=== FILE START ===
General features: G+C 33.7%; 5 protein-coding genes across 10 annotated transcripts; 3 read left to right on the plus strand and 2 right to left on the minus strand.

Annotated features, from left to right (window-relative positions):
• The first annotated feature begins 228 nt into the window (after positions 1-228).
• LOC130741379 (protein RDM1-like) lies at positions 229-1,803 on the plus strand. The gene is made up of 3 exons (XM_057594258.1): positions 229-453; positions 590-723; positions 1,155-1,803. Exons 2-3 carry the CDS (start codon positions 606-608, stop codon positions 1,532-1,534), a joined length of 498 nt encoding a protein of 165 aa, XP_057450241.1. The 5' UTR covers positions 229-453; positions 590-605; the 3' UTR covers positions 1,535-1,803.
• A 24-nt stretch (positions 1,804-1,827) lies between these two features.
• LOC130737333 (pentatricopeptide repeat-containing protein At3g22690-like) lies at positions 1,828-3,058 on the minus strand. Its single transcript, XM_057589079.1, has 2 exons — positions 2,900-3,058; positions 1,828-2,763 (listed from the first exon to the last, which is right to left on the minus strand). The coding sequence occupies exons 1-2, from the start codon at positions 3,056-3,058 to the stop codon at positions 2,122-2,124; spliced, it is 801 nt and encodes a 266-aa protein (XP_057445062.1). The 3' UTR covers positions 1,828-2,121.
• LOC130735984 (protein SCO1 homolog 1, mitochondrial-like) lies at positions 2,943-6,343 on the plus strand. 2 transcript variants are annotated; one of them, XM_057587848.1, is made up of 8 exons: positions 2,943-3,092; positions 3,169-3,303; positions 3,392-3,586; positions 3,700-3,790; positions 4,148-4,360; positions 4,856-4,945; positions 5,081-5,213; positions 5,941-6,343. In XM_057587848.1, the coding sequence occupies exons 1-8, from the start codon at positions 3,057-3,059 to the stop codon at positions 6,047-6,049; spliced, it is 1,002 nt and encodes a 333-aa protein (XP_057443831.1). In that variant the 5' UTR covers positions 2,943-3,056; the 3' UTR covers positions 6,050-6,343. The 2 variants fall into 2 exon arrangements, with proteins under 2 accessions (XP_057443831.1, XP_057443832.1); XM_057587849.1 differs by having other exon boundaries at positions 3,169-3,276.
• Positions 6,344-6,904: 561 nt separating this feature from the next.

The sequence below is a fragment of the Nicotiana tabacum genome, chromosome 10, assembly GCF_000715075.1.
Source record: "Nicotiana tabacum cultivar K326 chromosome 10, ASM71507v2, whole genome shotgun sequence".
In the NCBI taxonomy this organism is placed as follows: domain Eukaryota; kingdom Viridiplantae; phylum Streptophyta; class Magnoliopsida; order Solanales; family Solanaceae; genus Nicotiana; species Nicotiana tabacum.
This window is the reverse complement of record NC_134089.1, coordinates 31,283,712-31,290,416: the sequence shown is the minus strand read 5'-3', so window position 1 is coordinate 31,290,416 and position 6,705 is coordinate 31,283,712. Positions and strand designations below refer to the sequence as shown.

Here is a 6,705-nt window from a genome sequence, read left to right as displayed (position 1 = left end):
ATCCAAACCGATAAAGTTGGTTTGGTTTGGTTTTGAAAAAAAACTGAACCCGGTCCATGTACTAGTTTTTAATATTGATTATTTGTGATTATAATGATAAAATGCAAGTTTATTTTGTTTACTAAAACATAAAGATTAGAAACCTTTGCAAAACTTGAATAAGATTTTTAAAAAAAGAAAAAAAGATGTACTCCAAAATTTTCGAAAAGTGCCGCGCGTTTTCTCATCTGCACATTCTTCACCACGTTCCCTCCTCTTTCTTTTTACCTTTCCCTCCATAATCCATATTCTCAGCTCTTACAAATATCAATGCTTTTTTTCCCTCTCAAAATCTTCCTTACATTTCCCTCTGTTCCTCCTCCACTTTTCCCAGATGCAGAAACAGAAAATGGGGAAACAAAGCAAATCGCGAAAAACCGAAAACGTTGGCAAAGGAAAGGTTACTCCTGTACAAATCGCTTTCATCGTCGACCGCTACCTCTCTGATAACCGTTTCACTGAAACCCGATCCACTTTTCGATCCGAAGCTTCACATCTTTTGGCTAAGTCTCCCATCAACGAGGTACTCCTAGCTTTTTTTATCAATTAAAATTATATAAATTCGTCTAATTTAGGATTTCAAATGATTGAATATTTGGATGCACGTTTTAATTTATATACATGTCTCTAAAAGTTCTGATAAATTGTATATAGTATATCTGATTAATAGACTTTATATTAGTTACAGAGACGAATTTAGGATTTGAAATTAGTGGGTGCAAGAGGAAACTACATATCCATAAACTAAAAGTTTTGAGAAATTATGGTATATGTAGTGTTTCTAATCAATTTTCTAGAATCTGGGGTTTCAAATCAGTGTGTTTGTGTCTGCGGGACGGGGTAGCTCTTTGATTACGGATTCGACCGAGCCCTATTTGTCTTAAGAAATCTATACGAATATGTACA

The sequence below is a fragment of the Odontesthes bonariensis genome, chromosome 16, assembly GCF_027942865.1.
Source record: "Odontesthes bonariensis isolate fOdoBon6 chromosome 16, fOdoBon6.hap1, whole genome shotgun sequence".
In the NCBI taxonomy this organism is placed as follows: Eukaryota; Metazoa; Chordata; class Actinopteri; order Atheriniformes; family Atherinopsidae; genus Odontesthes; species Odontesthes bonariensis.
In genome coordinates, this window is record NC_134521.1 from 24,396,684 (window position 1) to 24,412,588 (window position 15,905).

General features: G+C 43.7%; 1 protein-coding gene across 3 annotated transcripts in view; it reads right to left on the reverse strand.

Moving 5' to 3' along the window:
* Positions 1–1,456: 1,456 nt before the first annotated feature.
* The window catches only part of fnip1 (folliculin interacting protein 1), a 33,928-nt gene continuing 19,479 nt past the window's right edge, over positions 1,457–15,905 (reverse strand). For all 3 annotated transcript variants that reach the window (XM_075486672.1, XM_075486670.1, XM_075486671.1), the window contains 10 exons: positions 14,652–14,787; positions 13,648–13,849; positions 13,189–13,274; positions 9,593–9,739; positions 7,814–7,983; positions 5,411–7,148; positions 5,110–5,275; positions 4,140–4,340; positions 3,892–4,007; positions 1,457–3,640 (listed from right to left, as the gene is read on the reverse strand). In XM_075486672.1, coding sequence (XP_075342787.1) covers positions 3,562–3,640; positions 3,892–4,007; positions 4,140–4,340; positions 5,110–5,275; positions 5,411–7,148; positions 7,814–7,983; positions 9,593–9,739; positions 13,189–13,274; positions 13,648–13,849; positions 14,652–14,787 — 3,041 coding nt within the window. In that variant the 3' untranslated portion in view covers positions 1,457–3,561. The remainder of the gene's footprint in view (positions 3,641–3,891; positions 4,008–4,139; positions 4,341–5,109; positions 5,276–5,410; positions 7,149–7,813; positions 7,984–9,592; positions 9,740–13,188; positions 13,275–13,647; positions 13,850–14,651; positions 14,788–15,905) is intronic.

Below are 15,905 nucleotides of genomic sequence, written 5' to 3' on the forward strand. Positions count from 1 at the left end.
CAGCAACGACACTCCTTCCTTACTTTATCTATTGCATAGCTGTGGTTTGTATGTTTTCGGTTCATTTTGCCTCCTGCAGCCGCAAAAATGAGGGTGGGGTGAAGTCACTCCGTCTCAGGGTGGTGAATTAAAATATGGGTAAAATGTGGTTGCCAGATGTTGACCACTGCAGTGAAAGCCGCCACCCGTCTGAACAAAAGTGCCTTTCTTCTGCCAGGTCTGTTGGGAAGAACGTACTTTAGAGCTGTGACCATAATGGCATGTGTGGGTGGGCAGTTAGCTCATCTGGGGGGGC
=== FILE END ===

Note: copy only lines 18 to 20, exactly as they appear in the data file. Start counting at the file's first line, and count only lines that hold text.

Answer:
In genome coordinates, this window is record NC_134521.1 from 24,396,684 (window position 1) to 24,412,588 (window position 15,905).

General features: G+C 43.7%; 1 protein-coding gene across 3 annotated transcripts in view; it reads right to left on the reverse strand.

Moving 5' to 3' along the window: